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A CurtainUp Los Angeles Review
Kurt Boetcher's scenic design at the Boston Court Theatre has floor panels that reveal tables or graves and a door that descends from the ceiling and vivid projections by Jonathon Stearns depict the fireworks Nina gleefully boxes with. Director Jessica Kubzansky doesn't let the play stray too far into whimsy. The sisters' mother has run away and their father is a victim of progressive phobias. Rill, who has a job as a fact-checker and has buried her father's shotgun in the backyard, seems the stable one between the fantasies of the father and the romantic fixations of Nina. Rill's voice has the tone of someone telling a horror story. who sees things as she wants to create them and always knows exactly where that shotgun lies. She won't give people their real names, instead calling them Dr. Whosit and Lawyer Whatsit. As she puts it: "No name. It will stick. I'd rather it didn't."
A trial takes place in Rill's imagination and the expert witness she calls is a real vampire, though hardly cast in the traditional mode. All the male parts are played by one vastly versatile actor, Bo Foxworth. The case could be made that all men are the same to Rill, beginning with her father. Nina's fey sensibility feeds into the other-worldly ambiance of the play. She calls her fatal love, Jim Slade, "the man I want to undo me" and says when he made love to her in his vampire way, he whispered "Welcome to the Twilight."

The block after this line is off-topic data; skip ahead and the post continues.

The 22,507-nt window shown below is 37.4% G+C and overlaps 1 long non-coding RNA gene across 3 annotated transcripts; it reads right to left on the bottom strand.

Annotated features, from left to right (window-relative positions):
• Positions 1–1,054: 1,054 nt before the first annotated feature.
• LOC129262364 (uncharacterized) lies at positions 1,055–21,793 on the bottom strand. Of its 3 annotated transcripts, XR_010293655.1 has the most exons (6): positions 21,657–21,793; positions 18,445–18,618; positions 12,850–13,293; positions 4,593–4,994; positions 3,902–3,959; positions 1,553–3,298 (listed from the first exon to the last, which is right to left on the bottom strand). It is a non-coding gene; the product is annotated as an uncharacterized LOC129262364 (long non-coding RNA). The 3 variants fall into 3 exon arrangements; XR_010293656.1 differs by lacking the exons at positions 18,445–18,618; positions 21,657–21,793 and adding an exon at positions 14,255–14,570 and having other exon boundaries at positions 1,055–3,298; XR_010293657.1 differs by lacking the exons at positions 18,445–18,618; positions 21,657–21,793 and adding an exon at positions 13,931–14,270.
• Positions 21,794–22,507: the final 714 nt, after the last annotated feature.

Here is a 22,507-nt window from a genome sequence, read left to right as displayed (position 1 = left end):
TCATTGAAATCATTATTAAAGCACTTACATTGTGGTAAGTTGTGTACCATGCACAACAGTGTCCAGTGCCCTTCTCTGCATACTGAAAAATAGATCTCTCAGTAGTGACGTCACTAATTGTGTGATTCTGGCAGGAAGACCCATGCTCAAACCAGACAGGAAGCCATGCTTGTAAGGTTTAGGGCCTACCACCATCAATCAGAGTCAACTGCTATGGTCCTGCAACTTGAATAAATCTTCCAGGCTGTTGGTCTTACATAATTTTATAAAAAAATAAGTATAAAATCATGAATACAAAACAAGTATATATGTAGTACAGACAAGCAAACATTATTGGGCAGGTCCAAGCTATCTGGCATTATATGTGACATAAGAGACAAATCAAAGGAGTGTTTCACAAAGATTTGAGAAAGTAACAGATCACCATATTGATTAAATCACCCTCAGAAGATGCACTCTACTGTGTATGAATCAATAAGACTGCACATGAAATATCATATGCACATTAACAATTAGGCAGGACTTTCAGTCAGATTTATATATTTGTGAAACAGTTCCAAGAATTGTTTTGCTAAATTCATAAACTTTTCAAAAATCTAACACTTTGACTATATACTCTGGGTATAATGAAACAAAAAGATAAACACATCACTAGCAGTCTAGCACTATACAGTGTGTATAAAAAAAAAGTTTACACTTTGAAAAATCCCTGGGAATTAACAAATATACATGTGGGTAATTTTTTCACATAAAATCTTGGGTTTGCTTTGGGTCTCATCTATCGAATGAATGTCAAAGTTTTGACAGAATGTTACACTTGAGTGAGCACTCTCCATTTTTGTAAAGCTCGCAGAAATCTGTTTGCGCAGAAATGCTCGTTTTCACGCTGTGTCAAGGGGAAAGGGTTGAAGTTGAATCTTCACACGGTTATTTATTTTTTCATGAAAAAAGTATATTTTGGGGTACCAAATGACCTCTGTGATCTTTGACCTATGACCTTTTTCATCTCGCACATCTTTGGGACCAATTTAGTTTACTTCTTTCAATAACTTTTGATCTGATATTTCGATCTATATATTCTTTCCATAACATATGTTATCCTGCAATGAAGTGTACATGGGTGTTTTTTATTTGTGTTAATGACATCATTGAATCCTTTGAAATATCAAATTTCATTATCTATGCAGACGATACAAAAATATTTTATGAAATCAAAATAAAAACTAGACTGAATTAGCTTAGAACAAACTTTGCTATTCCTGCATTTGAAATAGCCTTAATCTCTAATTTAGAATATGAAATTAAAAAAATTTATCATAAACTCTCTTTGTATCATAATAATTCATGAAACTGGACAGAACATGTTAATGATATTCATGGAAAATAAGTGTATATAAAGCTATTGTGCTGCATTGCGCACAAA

Schellhardt's play uses reality as the seeding ground for the myths we weave around passion. Her writing has a lyric quality. Rill says furiously of her dying sister: "What's been lost here. Cannot be. Measured. It includes skipping stones and fireflies and races, barefoot, over rock. It includes tap shoes and footlights and a thousand clapping hands. It includes, in no particular order: hair brushes, road trips, leaf piles, pills, barricades, banisters, showers, swings, boats made of newsprint and men made of snow and moreover. It includes a future. A vast unrealized future. So tell me. You tell me. How do you measure that?"
Rill's symbiotic relationship with her sister ends with what may be Rill's dream, though it's Nina's line: "There will always be us, Rilly." Although all the characters seem bizarre, their weirdness is of a piece with the metaphorical flavor Schellhardt uses to color the tragic reality of her story.
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